In the early 1900s, farmer Yoav Dubrovin and his family left Russia and headed for Turkish-controlled Palestine.
The Dubrovins were Christian keepers of the Sabbath, known as Sobotniks, who eventually converted to Judaism in the Land of Israel.
Dubrovin, who already had extensive knowledge of farming, decided to settle his family near the existing agricultural community of Yesud Hama'ala, founded in 1884 by the Yesud Hama'ala Association, which was formed by Polish immigrants from Mezeric and Brisk. Yesud Hama'ala (he began to go up), named after the biblical passage telling of Ezra's first steps on his way to Jerusalem when he led the Jews back from captivity in Babylon, was situated close to the mosquito-infested Hula swamp. Remains of an ancient synagogue attested to the fact that a Jewish community had existed in the area some 1,600 years earlier.
Draining the seemingly uninhabitable Hula swamps almost got the better of the Eastern European halutzim
(pioneers), who struggled just to survive. Not only were the Hula Valley settlers at risk of contracting diseases such as malaria and diphtheria, but they also faced not infrequent attacks from the local Arab population. At a point when morale was especially low, Baron Rothschild stepped in, providing eucalyptus trees - specifically for their capacity to absorb large amounts of water - to be planted in the region and help drain the valley. The struggling community soldiered on.
In these harsh conditions, the Dubrovins established a successful farmstead. Eventually, Yoav moved most of his family to Rosh Pina, leaving his eldest son, Yitzhak, behind to manage the buildings, fruit orchards, and gardens. The patriarch of the Dubrovin family lived to be 104.
In 1968, Yitzhak Dubrovin also moved out, bequeathing the family home and stone farm buildings to the Jewish National Fund, which had sold the land to his father so many decades before.
In the mid-l980s, the Dubrovin estate became a museum about the life of the Hula Valley halutzim
, with particular emphasis on the Dubrovin family and their Yesud Hama'ala neighbors. But over the years, the site became somewhat run down, prompting a recent overhaul. Now, the Dubrovin Farm is an extremely attractive place to visit, rest and contemplate the superhuman efforts of those who struggled to settle a hostile and barren region.
The farm's renovation was funded by a number of government agencies, the Nature Reserve Authority, the Rothschild Fund and the Feher Family from France, allowing the revitalization of an important site that should be on the to-see list of all educational tours.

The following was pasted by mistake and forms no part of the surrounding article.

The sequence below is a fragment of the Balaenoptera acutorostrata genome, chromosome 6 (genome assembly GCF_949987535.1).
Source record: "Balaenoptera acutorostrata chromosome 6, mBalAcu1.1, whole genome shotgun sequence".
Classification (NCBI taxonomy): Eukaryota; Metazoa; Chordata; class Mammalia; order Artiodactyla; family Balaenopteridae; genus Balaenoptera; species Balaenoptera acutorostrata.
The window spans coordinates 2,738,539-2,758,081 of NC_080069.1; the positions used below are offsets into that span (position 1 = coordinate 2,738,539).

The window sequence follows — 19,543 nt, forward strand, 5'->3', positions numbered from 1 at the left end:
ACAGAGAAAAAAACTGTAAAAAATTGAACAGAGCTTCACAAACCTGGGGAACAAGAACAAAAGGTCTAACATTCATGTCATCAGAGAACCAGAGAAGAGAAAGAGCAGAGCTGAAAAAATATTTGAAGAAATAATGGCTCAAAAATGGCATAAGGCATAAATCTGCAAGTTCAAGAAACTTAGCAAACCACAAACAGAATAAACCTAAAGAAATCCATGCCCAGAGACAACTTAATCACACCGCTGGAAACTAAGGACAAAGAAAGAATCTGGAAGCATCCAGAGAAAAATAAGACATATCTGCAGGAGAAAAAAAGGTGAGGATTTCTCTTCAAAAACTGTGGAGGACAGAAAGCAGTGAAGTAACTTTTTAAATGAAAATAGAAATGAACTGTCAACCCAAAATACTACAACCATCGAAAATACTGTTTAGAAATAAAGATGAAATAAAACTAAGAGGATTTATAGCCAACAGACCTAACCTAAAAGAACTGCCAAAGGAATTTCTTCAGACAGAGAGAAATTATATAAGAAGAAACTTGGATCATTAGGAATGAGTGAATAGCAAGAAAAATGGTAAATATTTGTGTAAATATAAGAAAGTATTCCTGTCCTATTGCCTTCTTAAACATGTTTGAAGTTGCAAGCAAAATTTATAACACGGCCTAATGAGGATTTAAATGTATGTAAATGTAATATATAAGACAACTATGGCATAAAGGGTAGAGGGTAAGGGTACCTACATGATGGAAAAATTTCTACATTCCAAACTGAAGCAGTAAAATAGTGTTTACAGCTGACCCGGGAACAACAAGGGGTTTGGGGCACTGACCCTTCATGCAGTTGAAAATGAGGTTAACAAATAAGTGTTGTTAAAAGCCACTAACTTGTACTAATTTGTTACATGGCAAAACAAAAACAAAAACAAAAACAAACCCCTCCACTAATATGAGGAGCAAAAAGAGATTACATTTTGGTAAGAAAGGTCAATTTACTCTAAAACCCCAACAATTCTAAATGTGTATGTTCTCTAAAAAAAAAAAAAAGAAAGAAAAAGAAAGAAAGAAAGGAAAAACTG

Photographs and memorabilia from the early pioneer settlement are very powerful and well-arranged. A multimedia presentation entitled "100 Years of Settlement" is available in various languages. Meticulously landscaped gardens and attractive wooden benches placed in shady corners invite visitors to rest, even before they enter the buildings and courtyard. The newly-renovated well and water wheel comprise a fascinating display.
Wall-mounted explanations inform visitors that the "Antillia" well (the word "antillia" is Greek and means "carrying up the water") is constructed of a circular line of hanging clay jars, which rotate on a shaft turned by animals walking in a circle. As the chain rotates, the vessels draw water. At the Dubrovin farm, metal vessels have replaced the original clay ones.
Antillia wells were widely used in ancient times and are mentioned in Jewish, Greek and Roman sources. Remains of such wells can be found in many archaeological excavations.
The Dubrovin well was dug by family members in the late nineteenth century. In l985, the JNF restored the chain-bucket system and the small pool that serves as a reservoir.
"As in the Bible (Isaac, Rebecca, Jacob and Rachel, Moses and Zippora and many more) the great love stories all started at the well - from now on its up to you!" reads a sign.
The Dubrovin Farm Yesud Hama'ala Museum opening hours: Mon-Thurs. 10 a.m.-4 p.m.; Friday and Holiday Eves 10 a.m.-2 p.m.; Saturday and Holidays 10 a.m.-4 p.m.
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